Film Threat archive logo


By Ashley Cooper | April 1, 2004

A busty feminist, a Jew, a militant African American, and a bisexual porn star hippie all audition for the role of Jesus in a Seattle play. When none of them gets the part, they take a road trip together full of sex, blood, Satanism, evil Elvis impersonators, zombies, and, of course, the apocalypse. Is it any wonder that Lloyd Kaufman, the head of Troma Studios (best known for their Toxic Avenger series), is quoted all over this movie’s cover saying how much he loves the film?

Yet, despite Kaufman’s seal of approval, it’s not until nearly an hour into the movie before we see the first bared breast and not until a while after that any real gore begins. What gives, Lloyd? Are you finally giving in to buildup and foreplay? At any rate, once the blood and guts do begin there’s no stopping them. Pitchforks through stomachs, zombie children eating body parts from a barbeque, it’s all there.

It’s not to say that nothing of interest happens the first hour of the movie. After all, it is here that our four Jesuses tangle with the afore mentioned gang of evil Elvises. When the fattest of the Elvises takes the Jewish Jesus’ necklace, you know there’s going to be trouble. I know what you’re thinking and, yes, it does sound like it’s way too much. But, there’s some intangible quality to a gang of foul tempered Elvises with cocaine smudged under their noses that is truly special.

With the campy meter running on high, our four Jesuses flee from this rumble only to be arrested in the small town of Jackville. That’s right, Jackville. The citizens of this town quickly turn the Jesuses against each other and try to exploit these actors for whatever backwoods fantasy that tickles their fancy. For one citizen the desire is for man on man lovin’. For another it’s finding the rod of power and ruling the world. For one woman, the want calls for another member for her coven, and also lesbian lovin’. Then there’s the quiet man who only seeks to help out the Jesuses in any way he can. This guy doesn’t fit, does he?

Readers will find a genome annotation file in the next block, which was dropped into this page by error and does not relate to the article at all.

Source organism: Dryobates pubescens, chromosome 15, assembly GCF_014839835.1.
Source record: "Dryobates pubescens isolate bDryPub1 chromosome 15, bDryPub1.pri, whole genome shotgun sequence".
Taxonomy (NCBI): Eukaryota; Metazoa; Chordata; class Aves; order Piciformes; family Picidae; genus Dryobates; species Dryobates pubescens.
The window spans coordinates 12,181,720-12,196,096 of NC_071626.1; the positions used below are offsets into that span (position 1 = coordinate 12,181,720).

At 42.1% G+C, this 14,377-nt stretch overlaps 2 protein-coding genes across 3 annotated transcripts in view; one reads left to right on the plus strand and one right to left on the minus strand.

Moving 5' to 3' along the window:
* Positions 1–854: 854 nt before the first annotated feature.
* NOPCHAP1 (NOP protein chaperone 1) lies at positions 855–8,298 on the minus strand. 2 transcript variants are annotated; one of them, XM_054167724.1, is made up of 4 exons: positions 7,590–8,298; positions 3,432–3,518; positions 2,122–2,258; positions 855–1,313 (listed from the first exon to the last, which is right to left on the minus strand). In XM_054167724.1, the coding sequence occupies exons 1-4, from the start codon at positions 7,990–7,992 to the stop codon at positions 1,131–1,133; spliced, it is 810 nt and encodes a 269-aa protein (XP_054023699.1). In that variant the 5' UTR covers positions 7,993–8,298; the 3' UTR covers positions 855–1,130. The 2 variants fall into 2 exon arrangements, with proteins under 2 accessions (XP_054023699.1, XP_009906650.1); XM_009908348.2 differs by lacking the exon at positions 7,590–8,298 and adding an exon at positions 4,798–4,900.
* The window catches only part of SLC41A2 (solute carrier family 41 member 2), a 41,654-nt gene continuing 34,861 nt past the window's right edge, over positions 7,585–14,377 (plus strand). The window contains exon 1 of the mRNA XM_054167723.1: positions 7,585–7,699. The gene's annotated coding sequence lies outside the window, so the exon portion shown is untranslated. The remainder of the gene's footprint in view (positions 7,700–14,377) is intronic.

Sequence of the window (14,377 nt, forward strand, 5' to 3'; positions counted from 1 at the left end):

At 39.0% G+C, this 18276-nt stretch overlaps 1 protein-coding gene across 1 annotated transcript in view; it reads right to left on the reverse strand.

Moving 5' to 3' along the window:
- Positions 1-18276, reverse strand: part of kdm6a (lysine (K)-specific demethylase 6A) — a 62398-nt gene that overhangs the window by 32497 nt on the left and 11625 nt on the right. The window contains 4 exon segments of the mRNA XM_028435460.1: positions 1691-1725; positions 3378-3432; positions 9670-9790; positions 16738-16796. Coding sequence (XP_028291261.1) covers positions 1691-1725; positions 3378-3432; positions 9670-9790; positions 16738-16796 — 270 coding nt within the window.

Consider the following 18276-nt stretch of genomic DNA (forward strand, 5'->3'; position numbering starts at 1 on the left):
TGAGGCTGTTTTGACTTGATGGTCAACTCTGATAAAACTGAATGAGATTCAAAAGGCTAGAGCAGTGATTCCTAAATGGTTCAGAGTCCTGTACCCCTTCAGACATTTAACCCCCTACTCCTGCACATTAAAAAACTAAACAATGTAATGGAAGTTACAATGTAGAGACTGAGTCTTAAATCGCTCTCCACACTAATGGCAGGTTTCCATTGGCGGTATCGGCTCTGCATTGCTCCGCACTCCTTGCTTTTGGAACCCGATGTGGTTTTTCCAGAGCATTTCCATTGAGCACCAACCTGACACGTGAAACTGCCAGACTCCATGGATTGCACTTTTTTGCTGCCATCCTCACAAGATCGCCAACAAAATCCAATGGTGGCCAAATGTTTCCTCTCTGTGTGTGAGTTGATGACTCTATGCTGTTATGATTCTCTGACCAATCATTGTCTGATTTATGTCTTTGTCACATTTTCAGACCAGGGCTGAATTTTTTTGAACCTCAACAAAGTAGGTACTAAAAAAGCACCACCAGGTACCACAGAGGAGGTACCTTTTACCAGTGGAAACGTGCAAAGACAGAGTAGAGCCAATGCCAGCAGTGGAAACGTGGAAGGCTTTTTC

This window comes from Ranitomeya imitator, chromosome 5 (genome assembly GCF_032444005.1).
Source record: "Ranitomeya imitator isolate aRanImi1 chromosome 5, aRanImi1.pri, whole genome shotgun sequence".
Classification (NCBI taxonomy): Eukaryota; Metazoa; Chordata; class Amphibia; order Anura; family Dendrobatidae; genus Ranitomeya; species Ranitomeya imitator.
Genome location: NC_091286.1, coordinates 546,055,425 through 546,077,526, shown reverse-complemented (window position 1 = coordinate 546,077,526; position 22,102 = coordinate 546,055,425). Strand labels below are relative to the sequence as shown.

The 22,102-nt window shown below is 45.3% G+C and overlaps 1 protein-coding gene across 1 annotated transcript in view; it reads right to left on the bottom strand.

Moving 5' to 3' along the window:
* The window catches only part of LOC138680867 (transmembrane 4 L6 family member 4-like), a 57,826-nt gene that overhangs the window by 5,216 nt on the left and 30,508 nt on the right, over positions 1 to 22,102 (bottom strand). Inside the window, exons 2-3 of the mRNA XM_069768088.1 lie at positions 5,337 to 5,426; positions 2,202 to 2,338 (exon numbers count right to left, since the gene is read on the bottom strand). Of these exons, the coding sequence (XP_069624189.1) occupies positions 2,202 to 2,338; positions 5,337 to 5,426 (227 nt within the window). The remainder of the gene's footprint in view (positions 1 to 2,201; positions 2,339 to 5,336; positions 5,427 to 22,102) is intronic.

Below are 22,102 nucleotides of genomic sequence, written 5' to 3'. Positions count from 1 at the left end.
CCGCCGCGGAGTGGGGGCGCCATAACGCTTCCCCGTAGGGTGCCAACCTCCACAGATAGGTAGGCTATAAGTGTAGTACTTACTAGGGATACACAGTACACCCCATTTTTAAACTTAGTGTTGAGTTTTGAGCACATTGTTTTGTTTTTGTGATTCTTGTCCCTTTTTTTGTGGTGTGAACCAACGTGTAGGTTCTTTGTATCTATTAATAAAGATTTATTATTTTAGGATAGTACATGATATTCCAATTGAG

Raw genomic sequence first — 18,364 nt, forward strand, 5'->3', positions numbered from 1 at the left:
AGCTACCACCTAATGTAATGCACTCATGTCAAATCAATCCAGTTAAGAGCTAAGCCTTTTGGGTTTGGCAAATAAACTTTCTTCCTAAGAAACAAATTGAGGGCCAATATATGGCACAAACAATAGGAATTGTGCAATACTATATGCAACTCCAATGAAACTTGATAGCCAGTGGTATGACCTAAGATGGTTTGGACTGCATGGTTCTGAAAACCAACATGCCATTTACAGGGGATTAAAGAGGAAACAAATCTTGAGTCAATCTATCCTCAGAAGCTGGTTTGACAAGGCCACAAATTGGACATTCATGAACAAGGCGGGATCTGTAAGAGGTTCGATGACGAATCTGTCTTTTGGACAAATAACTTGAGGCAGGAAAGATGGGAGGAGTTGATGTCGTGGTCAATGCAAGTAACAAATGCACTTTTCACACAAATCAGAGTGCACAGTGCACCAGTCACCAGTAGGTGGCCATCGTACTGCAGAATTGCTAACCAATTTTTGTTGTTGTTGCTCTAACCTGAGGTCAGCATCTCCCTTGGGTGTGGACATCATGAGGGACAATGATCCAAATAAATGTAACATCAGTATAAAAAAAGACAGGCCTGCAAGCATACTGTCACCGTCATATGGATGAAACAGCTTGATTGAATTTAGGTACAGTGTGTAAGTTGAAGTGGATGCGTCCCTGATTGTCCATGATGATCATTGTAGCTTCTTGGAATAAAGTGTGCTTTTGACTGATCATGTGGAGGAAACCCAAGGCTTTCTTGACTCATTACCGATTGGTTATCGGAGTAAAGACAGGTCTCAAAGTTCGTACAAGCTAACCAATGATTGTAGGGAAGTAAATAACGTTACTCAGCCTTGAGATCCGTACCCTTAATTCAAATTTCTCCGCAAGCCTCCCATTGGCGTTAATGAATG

Not all movies can be its generation’s “Citizen Kane”, “The Godfather”, or “Schindler’s List”. To their credit, many low or no budget films, like “Gory Gory” don’t even try. Instead, they embrace their limitations and attempt simply to entertain their audiences. In our world full of pseudo-profound arthouse films, this fashion of not taking yourself too seriously is extremely refreshing.

Sort of a “Jesus Christ Superstar” meets 1960’s psychedelic B- movie meets Tromaville, “Gory Gory Hallelujah” is indeed fun despite it’s occasional slow points.

Leave a Reply

Your email address will not be published. Required fields are marked *

Join our Film Threat Newsletter

Newsletter Icon